Abu Dhabi has put education, early intervention and treatment at the heart of its new drugs strategy.
The Department of Community Development (DCD) in Abu Dhabi has launched the Abu Dhabi Integrated Strategy to Combat Addiction.
Developed by a number of government agencies under the theme ‘A Community Safe from Addiction’, its main objectives include enabling early identification and intervention, providing appropriate treatment to substance users, and ensuring fast reintegration of recovering individuals into their families and society.
The strategy focuses on five pillars:
- Limiting drug supply and controlling access to narcotics.
- Strengthening prevention efforts and early intervention through educational campaigns and parent education programs.
- Identification and treatment, including examination, follow-up and referrals and launch of multichannel platforms to raise awareness about drug problems.
- Reintegrating recovering individuals into the community.
- Introducing a code of conduct to ensure the confidentiality of patients and the development of a legislative framework related to addiction.
Dr. Mugheer Khamis Al Khaili, Chairman of the Department of Community Development, said they have “a responsibility to build an integrated system through cooperation with relevant authorities, which will help in early identification of cases, and adoption of approaches and mechanisms to ensure social reintegration of recovering substance users. We expect that after enforcing the strategy, it will decrease drug use rate and related deaths and increase the number of people getting treatment”.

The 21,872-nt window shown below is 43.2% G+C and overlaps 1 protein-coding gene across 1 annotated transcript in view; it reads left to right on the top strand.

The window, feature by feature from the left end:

Earlier, an Abu Dhabi resident opened up about his drug ordeal with Dubai Eye 103.8’s The Agenda.
Abdullah recalled how he was 15 when he started smoking, and eventually moved to harder drugs. He said there were a lot of reasons why he fell into using, highlighting a lack of communication with his family and hanging out with bad influences.
Abdullah went on to explain that when he sought help to overcome his addiction over 10 years ago, there were only a few rehabilitation centres. He also said awareness of addiction issues in the community was low and rather than getting support, himself and other addicts tended to be stigmatised.
He said he suffered from addiction for more than 15 years but is on the road to recovery, clean for nearly three years.
Abdullah has started working, rebuilding his life and looking forward to achieving his dreams.
He added that anyone in the same position as he found himself should never lose hope, admit there is a problem and not be afraid to ask for help.